Most teams celebrate contract extensions, trumpeting them with press releases.
Washington Wizards President Ernie Grunfeld received a contract extension months before the team concluded its inconsistent 2017-18 season and bowed out in the first round of the Eastern Conference playoffs as the eighth seed.
When reached for comment, a spokesman for majority owner Ted Leonsis and his company Monumental Sports & Entertainment, which runs the Wizards, declined to address the terms of the deal. According to a person close to the situation, however, the Wizards offered the extension in the fall.
The deal keeps Grunfeld, who was hired on June 30, 2003, as the head of the basketball operations through at least the 2018-19 season while granting him an unusual vote of confidence that few team executives have enjoyed in the modern professional sports landscape: 16 years of control.
If Leonsis feels strongly enough about Grunfeld to extend his contract, why not announce it? The owner might have other reasons, but it seems as if he’s trying to pull one over on Washington fans, who’ve largely grown tired of Grunfeld.
Like anyone on the job that long, Grunfeld has a mixed record. The Wizards have made the playoffs most years of his tenure, but they’ve never advanced past the second round. They also had an awful five-year stretch from 2008-09 to 2012-13 in which they acquired enough high picks to build the current squad. It was The Process, accidental version.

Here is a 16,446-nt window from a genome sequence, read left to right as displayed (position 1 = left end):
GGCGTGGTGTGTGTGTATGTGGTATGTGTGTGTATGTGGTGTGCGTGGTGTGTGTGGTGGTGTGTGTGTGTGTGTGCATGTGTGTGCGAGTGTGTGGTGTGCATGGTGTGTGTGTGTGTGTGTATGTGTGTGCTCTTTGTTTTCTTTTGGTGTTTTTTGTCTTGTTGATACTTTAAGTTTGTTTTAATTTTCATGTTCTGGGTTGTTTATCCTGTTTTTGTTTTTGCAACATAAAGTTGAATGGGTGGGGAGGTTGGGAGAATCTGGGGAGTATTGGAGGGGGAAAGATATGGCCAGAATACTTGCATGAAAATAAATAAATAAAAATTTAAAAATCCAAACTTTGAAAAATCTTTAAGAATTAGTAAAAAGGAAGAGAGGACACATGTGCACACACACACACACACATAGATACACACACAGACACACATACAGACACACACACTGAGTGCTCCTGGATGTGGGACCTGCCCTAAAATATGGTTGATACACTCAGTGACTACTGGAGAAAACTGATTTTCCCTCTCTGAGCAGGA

Firing Grunfeld wouldn’t necessarily make Washington better. Grunfeld, who previously ran the Bucks and Knicks, is the safe choice. He’s a competent executive. A replacement would offer more upside, but also more downside.
The Wizards – with John Wall, Bradley Beal and Otto Porter signed long term – are locked into being solid for a while. But with those three (and Ian Mahinmi) on big contracts with multiple years remaining, it’ll be tough to improve. That could make it difficult to keep everyone happy, as Wall is calling for roster upgrades. Given the cap constraints, those might not be possible without breaking up the core.
Washington hasn’t had a losing season in five years. Multiple stars are locked up long term. The entire starting lineup of a winning team is set to return. There are worse places to be.
There are also better places to be.